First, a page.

Have you ever wondered how to rate a snowstorm? Meteorologists classify earthquakes, tornadoes, and hurricanes…so why not snowstorms?! This past January, the American Meteorological Society released a new scale ranking snowstorm severity. Criteria include snowfall amount, size of region blanketed, and lastly the population of the affected area.
Scientists focused their research on thirteen states in the Northeast. Region selection was based on frequency of snowstorms. They classified snowstorm severity in five levels: notable, significant, major, crippling, or extreme. So the next time we get blasted with a wintry-wonderland, keep in mind the new snowstorm classification.
Resource: How to rate a snowstorm. (2006, February 18). Science News, 169, 7
Overnight, hurricane Wilma became a Category 5 storm with sustained 175-mile-per-hour winds and the lowest recorded barometric pressure of any Atlantic hurricane. Meteorologists expect it to weaken over the next few days, although it could dump huge amounts of rain on Bermuda, the Cayman Islands, and Cuba.
The current forecast has Wilma dropping to a Category 3 storm before it makes landfall somewhere in southwestern Florida over the weekend. (Florida has been hit by six—count 'em! Six!—hurricanes since August 2004, and many people are still in the process of rebuilding from the last storm.) Wilma is the third Category 5 hurricane this year (after Katrina and Rita). The National Hurricane Center doesn't know if that's a record because they don't track the number of Category 5 storms in a season. Wilma does tie two other records, though—the most hurricanes in a season: 12; and the most named storms in a season: 21. And Wilma is the last name on the National Hurricane Center's list of names for 2005 storms. The hurricane season doesn't end until November 30; if any other tropical storms or hurricanes develop this year, they'll be named using letters from the Greek alphabet, starting with Alpha. (If that happens, it would be the first time since we started naming storms in 1953.)
A huge category 4 hurricane (winds 131-155 mph) named Katrina struck the US gulf coast Monday morning, August 28th. Many of the major news outlets will have stories covering the hurricane. Science Buzz will strive to bring you a perspective on the science behind this awesome force of nature and its human effect.
For a unique perspective on storm's surge, check out the live USGS stream-flow gauges in the New Orleans, LA area.
The stream-flow gauges measure the water levels at various places around the state and are updated by computer every 15-60 minutes. As Hurricane Katrina came inland it brought with it enormous surges in the water level. At several of these gauges around the area you can see the sharp rise in the water levels starting near the middle of the day on Sunday (28th).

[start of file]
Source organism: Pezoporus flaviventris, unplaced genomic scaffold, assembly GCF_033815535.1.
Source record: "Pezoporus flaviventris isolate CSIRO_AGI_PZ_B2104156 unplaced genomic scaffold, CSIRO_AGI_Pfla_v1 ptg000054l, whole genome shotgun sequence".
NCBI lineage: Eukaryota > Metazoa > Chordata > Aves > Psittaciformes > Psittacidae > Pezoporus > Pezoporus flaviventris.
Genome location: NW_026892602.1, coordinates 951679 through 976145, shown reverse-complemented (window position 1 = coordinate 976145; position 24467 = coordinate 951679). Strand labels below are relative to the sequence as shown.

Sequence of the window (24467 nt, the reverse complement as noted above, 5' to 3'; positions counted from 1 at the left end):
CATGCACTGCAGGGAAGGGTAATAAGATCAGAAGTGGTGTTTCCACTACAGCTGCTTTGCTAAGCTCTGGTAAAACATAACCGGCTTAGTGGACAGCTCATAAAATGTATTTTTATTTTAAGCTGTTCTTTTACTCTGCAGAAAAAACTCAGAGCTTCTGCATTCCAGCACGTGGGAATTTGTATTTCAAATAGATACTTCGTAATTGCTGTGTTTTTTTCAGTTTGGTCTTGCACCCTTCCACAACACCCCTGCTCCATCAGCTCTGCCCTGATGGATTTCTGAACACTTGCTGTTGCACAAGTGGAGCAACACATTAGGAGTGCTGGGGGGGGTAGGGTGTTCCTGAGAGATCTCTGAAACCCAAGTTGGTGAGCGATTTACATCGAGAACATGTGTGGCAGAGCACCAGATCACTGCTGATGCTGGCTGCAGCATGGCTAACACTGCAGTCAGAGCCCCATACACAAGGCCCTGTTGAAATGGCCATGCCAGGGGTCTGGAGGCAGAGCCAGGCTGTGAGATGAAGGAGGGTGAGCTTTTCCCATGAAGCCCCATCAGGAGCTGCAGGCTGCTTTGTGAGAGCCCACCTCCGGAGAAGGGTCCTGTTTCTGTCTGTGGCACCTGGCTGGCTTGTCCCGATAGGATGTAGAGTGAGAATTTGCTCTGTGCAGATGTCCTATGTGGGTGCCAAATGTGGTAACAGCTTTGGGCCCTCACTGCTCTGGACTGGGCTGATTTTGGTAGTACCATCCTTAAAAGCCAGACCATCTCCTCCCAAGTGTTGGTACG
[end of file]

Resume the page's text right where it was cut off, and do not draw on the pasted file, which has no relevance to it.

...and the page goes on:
NASA's MODIS satellites captured this amazing high-res image of the storm on Sunday (28th) while the storm was still many miles out from the shore. This unique image allows you to see great detail in the clouds that swirl around the eye of the storm.
As the storm grew closer to the coast people started to feel the horrible effects of the energy wrapped up in this weather system. There are several sets of photos on the community photo sharing website, Flickr, that show what people in the area are experiencing.
Photos tagged: hurricane + katrina
Photos tagged: hurricane + louisiana
Have you ever been in a hurricane? Can you imagine what it might be like?
In August of 1972 one of the largest Solar Proton Events (SPEs) ever recorded crossed paths with Earth between the Apollo 16 (April 1972) and Apollo 17 (December 1972) missions to the moon. Simulations of the radiation levels an astronaut would have experienced during this SPE indicate that lethal levels would have been absorbed within 10 hours.
The journal Space Weather warns that significant gaps in our current understanding and monitoring of space weather make a manned mission to Mars too dangerous for the astronauts. Satellites have been able to give advanced warnings of these SPEs, and the Coronal Mass Ejections (CMEs) that precede them, but this monitoring covers only a very small part of our solar system — only the line between the Earth and the Sun. A mission to Mars will cover significant distances that are currently not monitored. Current manned missions, like the space shuttle and International Space Station, take place in low-Earth orbits and are therefore protected from these CMEs and SPEs by Earth's magnetic field.